China has better hackers than us

The failure to teach computer science in schools and universities bites back

The Register reports on new statistics released by the coding site Interview Street which illustrate the dominance of developing economies in the field of information technology.

The site offers jobseekers tricky coding challenges to solve, with the idea being that the coders who have objectively demonstrated their merit will get picked up by big tech firms (it seems to work; Business Insider claims that Facebook and Zynga recruit from the site). They also have leaderboards, with the best candidate's countries listed. And guess who dominates the boards:

It's not just China. Over half of the top fifty hackers (that's "proficient at using computers", not "cyber-terrorist") are from BRICS countries, and although the US makes a showing, the highest Briton is 79th. Well done anyway, "srowley".

The Register's Phil Muncaster argues that our poor form is a consequence of the decline in focus given to science and technology, writing:

The government’s announcement last year of an overhaul to GCSE and A-Level exams to include more focus on coding and programming is a step in the right direction but fails to address the basic fact that sci-tech courses don’t have the requisite cool to attract large numbers of students.

Of course, China's lead may mean little if they continue to cordon their citizens off from the rest of the internet. Unless, that is, their lead in computer science is viewed, not as an economic issue, but as a military one. The great international relations scholar Joseph Nye warned today:

The world is only just beginning to see glimpses of cyber war – in the denial-of-service attacks that accompanied the conventional war in Georgia in 2008, or the recent sabotage of Iranian centrifuges. . . It is time for states to sit down and discuss how to limit this threat to world peace.

A Chinese computer user visits Ali Baba. Credit: Getty

Alex Hern is a technology reporter for the Guardian. He was formerly staff writer at the New Statesman. You should follow Alex on Twitter.

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Harriet Harman warns that the Brexit debate has been dominated by men

The former deputy leader hit out at the marginalisation of women's voices in the EU referendum campaign.

The EU referendum campaign has been dominated by men, Labour’s former deputy leader Harriet Harman warns today. The veteran MP, who was acting Labour leader between May and September last year, said that the absence of female voices in the debate has meant that arguments about the ramifications of Brexit for British women have not been heard.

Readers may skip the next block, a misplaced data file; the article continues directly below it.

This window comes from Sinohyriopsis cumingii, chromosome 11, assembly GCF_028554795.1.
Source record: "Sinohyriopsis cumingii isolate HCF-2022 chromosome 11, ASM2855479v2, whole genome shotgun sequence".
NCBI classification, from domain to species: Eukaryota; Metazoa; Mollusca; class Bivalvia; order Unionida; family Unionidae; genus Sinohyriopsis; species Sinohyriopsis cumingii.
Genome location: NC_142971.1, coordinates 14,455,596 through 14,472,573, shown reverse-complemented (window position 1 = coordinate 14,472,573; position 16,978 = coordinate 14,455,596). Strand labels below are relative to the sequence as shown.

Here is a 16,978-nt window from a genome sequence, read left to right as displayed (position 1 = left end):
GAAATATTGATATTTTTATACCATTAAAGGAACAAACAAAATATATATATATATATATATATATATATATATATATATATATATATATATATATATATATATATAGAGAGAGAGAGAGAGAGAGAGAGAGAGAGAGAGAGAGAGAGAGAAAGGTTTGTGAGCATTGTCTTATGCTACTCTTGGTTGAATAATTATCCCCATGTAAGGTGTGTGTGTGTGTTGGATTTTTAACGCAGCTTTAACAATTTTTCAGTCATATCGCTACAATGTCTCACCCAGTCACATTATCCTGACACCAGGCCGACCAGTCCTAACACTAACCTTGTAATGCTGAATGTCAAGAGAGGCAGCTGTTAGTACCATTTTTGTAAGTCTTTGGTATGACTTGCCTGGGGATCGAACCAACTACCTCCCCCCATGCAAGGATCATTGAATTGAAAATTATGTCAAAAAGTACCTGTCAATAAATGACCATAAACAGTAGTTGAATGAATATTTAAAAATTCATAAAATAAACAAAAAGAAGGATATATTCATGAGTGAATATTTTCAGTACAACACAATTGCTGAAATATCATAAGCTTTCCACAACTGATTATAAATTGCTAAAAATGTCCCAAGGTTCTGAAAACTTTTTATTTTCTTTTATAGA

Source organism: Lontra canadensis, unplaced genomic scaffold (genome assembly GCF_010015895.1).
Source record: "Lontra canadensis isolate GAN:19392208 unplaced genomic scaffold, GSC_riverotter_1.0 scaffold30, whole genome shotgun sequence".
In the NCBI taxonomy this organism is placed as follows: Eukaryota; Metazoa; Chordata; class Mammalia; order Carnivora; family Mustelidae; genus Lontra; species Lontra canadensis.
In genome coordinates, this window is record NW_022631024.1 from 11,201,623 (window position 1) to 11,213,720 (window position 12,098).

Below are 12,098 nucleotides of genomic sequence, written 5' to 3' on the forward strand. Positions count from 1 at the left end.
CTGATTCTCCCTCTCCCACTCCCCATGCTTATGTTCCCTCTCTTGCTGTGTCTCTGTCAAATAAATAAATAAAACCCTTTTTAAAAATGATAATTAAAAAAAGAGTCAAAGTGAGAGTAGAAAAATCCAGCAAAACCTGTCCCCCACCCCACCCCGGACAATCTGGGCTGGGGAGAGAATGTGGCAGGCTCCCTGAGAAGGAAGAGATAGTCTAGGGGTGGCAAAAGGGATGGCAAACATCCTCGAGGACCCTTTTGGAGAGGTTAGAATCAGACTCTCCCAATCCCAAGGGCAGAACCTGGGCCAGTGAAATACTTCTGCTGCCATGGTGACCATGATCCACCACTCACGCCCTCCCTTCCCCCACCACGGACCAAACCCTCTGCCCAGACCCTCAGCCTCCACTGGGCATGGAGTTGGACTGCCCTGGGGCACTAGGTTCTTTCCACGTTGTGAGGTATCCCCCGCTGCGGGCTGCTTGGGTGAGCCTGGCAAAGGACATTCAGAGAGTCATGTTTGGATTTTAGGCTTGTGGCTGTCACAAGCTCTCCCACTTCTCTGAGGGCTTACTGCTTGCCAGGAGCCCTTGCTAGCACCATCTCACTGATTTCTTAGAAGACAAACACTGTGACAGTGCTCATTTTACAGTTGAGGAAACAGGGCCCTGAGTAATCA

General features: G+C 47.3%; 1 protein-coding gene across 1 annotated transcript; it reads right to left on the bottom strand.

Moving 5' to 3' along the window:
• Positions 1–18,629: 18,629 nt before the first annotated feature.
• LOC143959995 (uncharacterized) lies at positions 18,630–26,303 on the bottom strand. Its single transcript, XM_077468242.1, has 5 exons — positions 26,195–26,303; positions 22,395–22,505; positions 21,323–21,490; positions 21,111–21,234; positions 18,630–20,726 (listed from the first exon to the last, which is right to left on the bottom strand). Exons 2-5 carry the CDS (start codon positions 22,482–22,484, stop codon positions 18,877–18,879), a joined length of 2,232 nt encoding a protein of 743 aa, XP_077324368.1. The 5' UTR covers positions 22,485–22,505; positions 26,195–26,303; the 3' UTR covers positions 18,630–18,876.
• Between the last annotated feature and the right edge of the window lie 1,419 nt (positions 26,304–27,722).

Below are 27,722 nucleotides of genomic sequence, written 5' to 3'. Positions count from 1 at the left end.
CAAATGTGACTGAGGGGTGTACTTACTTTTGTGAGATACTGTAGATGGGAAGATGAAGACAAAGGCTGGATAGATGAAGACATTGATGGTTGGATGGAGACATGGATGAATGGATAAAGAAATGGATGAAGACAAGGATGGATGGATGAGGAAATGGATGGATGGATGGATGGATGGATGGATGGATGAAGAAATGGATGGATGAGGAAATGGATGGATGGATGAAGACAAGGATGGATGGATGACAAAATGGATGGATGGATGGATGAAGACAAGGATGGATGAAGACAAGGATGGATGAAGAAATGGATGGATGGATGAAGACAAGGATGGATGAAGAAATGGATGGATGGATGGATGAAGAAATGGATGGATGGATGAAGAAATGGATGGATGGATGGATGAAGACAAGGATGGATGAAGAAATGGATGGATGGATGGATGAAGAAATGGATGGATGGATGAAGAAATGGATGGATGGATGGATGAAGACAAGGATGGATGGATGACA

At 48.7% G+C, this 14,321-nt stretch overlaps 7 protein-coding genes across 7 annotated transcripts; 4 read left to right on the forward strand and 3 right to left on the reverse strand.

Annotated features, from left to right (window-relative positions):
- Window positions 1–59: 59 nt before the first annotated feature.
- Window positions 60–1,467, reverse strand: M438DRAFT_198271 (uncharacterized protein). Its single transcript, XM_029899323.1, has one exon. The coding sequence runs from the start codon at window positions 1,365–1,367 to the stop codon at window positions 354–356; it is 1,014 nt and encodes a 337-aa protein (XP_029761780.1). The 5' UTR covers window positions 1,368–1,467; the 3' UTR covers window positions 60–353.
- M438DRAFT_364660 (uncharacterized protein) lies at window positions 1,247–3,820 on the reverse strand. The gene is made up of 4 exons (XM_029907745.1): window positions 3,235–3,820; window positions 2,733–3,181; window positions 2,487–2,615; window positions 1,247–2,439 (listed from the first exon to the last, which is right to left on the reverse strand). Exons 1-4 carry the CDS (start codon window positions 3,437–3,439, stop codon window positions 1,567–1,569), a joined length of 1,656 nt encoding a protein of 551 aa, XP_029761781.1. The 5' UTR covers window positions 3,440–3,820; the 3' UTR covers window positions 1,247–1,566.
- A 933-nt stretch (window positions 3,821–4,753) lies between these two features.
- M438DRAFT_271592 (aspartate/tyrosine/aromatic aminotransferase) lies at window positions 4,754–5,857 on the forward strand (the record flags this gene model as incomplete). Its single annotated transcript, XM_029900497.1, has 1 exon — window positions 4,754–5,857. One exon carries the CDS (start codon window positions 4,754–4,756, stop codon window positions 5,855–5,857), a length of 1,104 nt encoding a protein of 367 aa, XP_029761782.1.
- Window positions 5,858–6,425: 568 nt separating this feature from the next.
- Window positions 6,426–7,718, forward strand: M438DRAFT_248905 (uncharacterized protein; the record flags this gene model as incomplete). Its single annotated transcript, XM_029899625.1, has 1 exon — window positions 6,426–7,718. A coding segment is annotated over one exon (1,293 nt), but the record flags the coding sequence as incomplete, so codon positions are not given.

Harman has written to Sharon White, the Chief of Executive of Ofcom, expressing her “serious concern that the referendum campaign has to date been dominated by men.” She says: “Half the population of this country are women and our membership of the EU is important to women’s lives. Yet men are – as usual – pushing women out.”

Research by Labour has revealed that since the start of this year, just 10 women politicians have appeared on the BBC’s Today programme to discuss the referendum, compared to 48 men. On BBC Breakfast over the same time period, there have been 12 male politicians interviewed on the subject compared to only 2 women. On ITV’s Good Morning Britain, 18 men and 6 women have talked about the referendum.

In her letter, Harman says that the dearth of women “fails to reflect the breadth of voices involved with the campaign and as a consequence, a narrow range [of] issues ends up being discussed, leaving many women feeling shut out of the national debate.”

Harman calls on Ofcom “to do what it can amongst broadcasters to help ensure women are properly represented on broadcast media and that serious issues affecting female voters are given adequate media coverage.” 

She says: "women are being excluded and the debate narrowed.  The broadcasters have to keep a balance between those who want remain and those who want to leave. They should have a balance between men and women." 

A report published by Loughborough University yesterday found that women have been “significantly marginalised” in reporting of the referendum, with just 16 per cent of TV appearances on the subject being by women. Additionally, none of the ten individuals who have received the most press coverage on the topic is a woman.

Harman's intervention comes amidst increasing concerns that many if not all of the new “metro mayors” elected from next year will be men. Despite Greater Manchester having an equal number of male and female Labour MPs, the current candidates for the Labour nomination for the new Manchester mayoralty are all men. Luciana Berger, the Shadow Minister for mental health, is reportedly considering running to be Labour’s candidate for mayor of the Liverpool city region, but will face strong competition from incumbent mayor Joe Anderson and fellow MP Steve Rotheram.

Last week, Harriet Harman tweeted her hope that some of the new mayors would be women.  

Henry Zeffman writes about politics and is the winner of the Anthony Howard Award 2015.